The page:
• Yusuf scored 380 on the KCPE but couldn't afford Kapsabet Boys.
•The principal, two businessmen and the school board chairman made his dream come true.
A 15-year-old orphan who excelled in the KCPE exam thought he had to shelve his dreams.
Yusuf Aker couldn't afford to join Kapsabet Boys High School for lack of fees, so he decided to repeat Standard 8 in a village far far away.
A miracle happened.
It was my first time to see a tarmac road and a storey building…I’m happy to be in school and I promise my well-wishers I will do my best.Yusuf Aker, 15
On Friday afternoon, Yusuf reported Kapsabet Boys where he was warmly welcomed by principal Kipchuba Maiyo and other boys. That was a week after Yusuf decided to repeat Standard 8.
Maiyo and two businessmen helped out.
An overwhelmed Aker said he could not believe what he saw during the 350km journey from his village in Tangulbei to Kapsabet Boys.
“It was my first time to see a tarmac road and a storey building…I’m happy to be in school and I promise my well-wishers I will do my best,” Yusuf said on Friday afternoon.
Yusuf scored 380 marks in last year's KCPE exam at Tangulbei Primary School in Tiaty, Baringo county. He got an admission letter to join Kapsabet Boys but couldn't join because he had no one to pay his fees.
His story was highlighted in the media, he received overwhelming support and within 24 hours he wore his uniform, ready to join Form 1 B.
The boy was orphaned at the age of four in July 2008 after cattle rustlers raided their manyatta in Lokodi village, Tiaty East. They killed all his family.
“His immediate family was murdered and 64 cattle driven towards Samburu... Yusuf was asleep," a village elder said.
Elder Ezekiel Lotia, who accompanied Yusuf to school, said he has been living with his maternal grandmother in Tangulbei.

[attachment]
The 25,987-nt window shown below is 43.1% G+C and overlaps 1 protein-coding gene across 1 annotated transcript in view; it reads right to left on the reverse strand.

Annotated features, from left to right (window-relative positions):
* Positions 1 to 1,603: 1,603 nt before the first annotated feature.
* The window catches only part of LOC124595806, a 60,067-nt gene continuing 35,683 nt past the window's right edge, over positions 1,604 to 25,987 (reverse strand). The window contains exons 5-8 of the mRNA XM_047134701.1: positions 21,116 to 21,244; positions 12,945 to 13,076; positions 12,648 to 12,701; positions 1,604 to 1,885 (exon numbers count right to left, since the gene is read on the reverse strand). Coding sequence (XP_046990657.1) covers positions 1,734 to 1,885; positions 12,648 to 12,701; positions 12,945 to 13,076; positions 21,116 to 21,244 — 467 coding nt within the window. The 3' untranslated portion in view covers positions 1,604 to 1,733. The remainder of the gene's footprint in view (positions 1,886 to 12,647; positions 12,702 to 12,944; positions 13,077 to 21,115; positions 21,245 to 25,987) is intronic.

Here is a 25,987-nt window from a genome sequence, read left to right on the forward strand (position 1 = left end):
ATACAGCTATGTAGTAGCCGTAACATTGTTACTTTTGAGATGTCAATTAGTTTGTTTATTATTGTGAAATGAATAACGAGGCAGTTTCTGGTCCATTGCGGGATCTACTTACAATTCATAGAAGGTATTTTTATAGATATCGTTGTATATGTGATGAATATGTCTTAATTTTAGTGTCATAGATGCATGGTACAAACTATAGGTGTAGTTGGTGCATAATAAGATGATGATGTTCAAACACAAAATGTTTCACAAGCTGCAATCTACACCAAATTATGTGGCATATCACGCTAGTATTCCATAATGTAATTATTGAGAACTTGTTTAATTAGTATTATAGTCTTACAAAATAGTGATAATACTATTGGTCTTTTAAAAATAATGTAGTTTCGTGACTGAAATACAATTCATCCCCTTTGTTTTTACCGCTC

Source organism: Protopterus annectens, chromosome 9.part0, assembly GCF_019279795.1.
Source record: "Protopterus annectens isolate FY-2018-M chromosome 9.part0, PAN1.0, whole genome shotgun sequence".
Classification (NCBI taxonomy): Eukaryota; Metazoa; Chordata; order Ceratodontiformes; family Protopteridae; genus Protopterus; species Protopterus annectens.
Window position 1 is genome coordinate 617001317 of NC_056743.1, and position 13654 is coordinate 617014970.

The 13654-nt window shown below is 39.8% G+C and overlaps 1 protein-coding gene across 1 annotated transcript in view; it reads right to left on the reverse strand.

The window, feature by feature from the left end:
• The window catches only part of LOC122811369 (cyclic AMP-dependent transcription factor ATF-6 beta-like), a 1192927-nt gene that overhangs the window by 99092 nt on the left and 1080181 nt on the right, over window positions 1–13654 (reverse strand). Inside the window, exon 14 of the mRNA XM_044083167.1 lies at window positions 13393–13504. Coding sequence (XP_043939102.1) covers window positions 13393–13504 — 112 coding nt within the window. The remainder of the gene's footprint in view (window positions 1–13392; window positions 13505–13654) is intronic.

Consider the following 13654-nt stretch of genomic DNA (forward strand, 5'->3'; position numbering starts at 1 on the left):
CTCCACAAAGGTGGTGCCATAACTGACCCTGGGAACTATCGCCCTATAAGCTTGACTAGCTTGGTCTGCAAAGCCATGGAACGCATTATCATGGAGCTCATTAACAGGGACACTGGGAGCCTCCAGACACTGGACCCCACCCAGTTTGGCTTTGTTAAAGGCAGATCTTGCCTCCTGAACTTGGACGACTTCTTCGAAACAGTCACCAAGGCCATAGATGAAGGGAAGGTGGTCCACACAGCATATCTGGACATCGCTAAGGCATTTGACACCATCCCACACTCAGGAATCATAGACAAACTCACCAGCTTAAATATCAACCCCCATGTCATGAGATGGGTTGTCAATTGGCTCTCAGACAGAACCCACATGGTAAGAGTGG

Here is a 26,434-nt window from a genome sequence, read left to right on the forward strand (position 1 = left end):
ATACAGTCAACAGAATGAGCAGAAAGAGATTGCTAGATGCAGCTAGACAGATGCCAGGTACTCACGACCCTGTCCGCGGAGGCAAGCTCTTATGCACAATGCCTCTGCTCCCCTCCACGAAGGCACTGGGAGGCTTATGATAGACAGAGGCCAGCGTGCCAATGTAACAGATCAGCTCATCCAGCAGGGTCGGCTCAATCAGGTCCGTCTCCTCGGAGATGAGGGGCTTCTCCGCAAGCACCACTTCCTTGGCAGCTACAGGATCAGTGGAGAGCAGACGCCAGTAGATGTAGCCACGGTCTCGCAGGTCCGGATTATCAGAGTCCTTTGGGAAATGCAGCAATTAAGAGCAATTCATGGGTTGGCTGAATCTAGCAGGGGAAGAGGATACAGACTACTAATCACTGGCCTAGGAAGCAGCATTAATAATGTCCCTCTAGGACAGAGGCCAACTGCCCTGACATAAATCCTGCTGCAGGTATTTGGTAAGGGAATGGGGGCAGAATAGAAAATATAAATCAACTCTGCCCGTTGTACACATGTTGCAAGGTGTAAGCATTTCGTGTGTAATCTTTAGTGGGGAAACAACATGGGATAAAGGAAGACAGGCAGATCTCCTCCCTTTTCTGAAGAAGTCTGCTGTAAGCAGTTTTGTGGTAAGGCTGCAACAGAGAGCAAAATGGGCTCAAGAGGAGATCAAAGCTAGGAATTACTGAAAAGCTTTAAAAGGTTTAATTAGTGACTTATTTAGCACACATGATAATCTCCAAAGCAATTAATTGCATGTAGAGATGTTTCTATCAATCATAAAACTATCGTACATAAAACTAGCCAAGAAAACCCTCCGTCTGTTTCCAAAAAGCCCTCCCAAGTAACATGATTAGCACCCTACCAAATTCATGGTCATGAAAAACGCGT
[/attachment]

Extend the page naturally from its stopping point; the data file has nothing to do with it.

Kapsabet Boys principal Maiyo paid Yusuf's school fees and promised he would settle the annual Sh53,000 fees for four years. The uniform is included.
Two businessmen — Richard Muchoki from Eldoret and Denis Yegon from Nairobi — bought all the items Aker needed. They included two pairs of shoes, blankets, bed sheets, soap and other personal effects.
We have another student Benedicto Ebei, from Kibish in Turkana North along the Kenya Ethiopia border. He travelled for three days to reach Kapsabet with a little money and an empty box.Principal Maiyo
“I drove all the way from Nairobi to the school to ensure that I donated something towards the student’s needs after hearing about his plight. I just met Muchoki and we resolved to help,” Yegon said.
School Board of management chairman and former Kenya Army commandant Gen (Rt) Augustine Cheruiyot donated Sh10,000 for Yusuf's pocket money. He promised to visit the student frequently.
Principal Maiyo said several students reported to school without fees, while others came with empty boxes, hoping the school could help them.
“We have another student Benedicto Ebei, from Kibish in Turkana North along the Kenya Ethiopia border. He travelled for three days to reach Kapsabet with a little money and an empty box," he said.
He only had Sh19,000. The money was just enough to buy the school uniform —excluding shoes and socks — and nothing else. He still doesn't have basic items such as soap, blankets, bedsheets and toilet paper.
“We cannot send away such serious students who are eager to learn. I'm appealing to well-wishers to come and support these needy students," Maiyo said.
Kapsabet Boys was one of the most sought-after high schools by the 2019 KCPE exam candidates. It was the first choice of 63,000 students. The school only can accommodate 450.
“When I heard the school was second overall in the 2019 KCSE exam, I prayed to God to open a way for school fees since I had the admission letter. My old grandmother is unable to pay," Yusuf said.
(Edited by V. Graham)